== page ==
September 12, 2021 by archyde
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Andrew Hatley had it all planned. Or almost. To avoid being recognized by the cameras when he stormed the Capitol with a Trumpist crowd on January 6, he wore a cowboy hat and a kind of gas mask that covered part of the body. face. The ace ! The FBI found him anyway. This South Carolina truck driver took a selfie in front of a statue and sent it to his pals. One of them forwarded the photo to the police. Hatley began by saying it was a doppelganger, but the FBI verified the location of his cell phone through the Life360 app, which he was logged into. Surveillance videos confirmed his presence.
William Vogel got stuck because of his Snapchat videos and his car’s license plate photographed eight times by cameras on the highway between New York State and Washington. Another man has been identified via facial recognition, thanks to a database including the photo of his driver’s license.
Growing use of artificial intelligence
After September 11, the United States frantically strengthened its surveillance network. They created the Department of Homeland Security, passed the Patriot Act, which increases the powers of federal agencies in matters of wiretapping, data collection … twenty years later, if the country has not heard any news attack from the outside, the security apparatus has grown stronger, thanks to all kinds of inexpensive and interconnected new technologies, such as those used by the FBI to track down rioters on Capitol Hill. And Americans, so concerned about their freedoms, seem resigned to this erosion of privacy.
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“The big news in recent years is the use of artificial intelligence,” notes Charles Rollet, analyst at IPVM, a research firm on video surveillance. Cameras have gotten smarter. They no longer just capture images but can spot a protester with a weapon or a fight, including from a drone. Instead of having to watch hours of video to find the suspect of a bombing, just ask the software to select the blue Fords or the people in the red shirts.
Although not as widely used as in China, facial recognition – which analyzes faces captured by a camera and compares them to a series of photos of wanted people – is gaining ground. Today the police use platforms like Clearview AI, a controversial start-up. You just have to download a snapshot of a Trumpist insurgent in the app to see all of his public photos appear on the Internet. Clearview prides itself on having more than 3 billion photos in its database retrieved from Facebook, YouTube or payment sites. And it’s not just the face. In the future, we will be able to recognize a person by the way he walks, the drawing of his veins on the wrist, his heart rate and even the shape of his posterior!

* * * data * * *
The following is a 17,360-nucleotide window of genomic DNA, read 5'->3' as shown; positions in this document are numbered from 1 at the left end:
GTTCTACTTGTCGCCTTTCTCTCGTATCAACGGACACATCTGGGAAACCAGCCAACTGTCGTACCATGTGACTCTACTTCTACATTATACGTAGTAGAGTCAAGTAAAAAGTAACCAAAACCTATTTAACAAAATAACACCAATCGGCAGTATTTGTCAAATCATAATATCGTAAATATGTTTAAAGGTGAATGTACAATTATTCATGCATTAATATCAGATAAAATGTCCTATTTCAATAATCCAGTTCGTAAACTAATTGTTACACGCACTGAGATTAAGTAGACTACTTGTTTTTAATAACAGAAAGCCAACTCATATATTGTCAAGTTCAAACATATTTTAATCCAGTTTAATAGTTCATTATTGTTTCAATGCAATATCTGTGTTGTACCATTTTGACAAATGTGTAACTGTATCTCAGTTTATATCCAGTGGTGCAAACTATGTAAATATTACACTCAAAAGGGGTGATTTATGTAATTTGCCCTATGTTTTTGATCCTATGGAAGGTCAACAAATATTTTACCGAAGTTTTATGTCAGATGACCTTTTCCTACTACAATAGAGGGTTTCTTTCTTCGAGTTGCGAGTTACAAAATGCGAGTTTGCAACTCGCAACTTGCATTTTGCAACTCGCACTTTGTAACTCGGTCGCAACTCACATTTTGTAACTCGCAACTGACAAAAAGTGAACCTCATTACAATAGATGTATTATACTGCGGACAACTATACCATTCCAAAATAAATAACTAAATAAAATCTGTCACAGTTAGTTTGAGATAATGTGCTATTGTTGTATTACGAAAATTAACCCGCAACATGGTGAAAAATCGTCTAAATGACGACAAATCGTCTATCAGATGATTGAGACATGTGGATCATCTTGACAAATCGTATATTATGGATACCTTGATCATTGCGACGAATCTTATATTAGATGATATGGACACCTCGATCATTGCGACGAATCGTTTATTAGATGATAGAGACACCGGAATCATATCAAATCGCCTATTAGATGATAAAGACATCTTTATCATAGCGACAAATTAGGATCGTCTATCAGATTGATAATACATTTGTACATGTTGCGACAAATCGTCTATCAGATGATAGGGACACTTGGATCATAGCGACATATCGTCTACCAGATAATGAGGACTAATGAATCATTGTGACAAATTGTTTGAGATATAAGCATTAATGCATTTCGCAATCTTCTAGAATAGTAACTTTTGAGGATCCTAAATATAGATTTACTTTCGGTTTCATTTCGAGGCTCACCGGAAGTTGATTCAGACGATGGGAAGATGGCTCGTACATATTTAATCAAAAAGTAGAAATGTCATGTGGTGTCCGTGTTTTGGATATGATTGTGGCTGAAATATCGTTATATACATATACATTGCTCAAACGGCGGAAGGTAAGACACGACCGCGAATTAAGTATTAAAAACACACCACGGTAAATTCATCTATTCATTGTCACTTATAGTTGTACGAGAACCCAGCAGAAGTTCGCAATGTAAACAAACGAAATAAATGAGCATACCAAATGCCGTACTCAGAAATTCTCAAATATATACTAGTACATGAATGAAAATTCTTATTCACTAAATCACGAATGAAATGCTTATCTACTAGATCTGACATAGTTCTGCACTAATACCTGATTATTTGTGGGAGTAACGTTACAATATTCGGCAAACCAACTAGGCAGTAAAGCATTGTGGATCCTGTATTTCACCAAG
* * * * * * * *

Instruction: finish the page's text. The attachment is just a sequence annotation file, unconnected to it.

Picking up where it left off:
“Blurred” border between private and state surveillance
According to a recent report, around 20 federal agencies have adopted this tool. “Who would have imagined that the Department of Aquatic and Wild Life or the Post Office needed facial recognition,” exclaims Albert Fox Cahn, director of the Surveillance Technology Oversight Project, which advocates for the protection of the right to privacy. “It’s worrying, it shows a normalization of mass surveillance. China is often presented as an example of the worst security abuses, but the United States has long been at the same level.” In 2019, there was 1 camera for 4.6 individuals in the United States in 2019, compared to 1 for 4.1 in China, according to IHS Markit.
Apps and phone operators also accumulate an impressive amount of information on the user’s location and activities. The police regularly use Google’s massive database that collects an individual’s whereabouts when they log into Google Maps or other sites. During the Black Lives Matter rallies, Dataminr, a start-up specializing in social media analysis, helped law enforcement track the movements of protesters, according to investigative site The Intercept. For Charles Rollet, “this proves the increasingly blurred separation between private and state surveillance. The irony is that the FBI probably wouldn’t have identified so many people on Capitol Hill if they hadn’t posted. selfies “.
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Enough to mobilize the defenders of data confidentiality who denounce these Big Brother methods, practiced without much control. With not always reliable results. Facial recognition systems, for example, are less able to detect dark skin. Half a dozen states and nearly 25 cities, including San Francisco, have restricted or banned police and public services from using the technology. Amazon, IBM and Microsoft, for their part, announced a moratorium on sales of this type of equipment to law enforcement agencies, while lawmakers vote on a regulatory framework. But Congress is praying. In the meantime, the trials of some 500 people indicted in the January 6 uprising have had to be delayed. Their lawyers are drowned in the thousands of hours of video and millions of photos of the attack that they must scrutinize.
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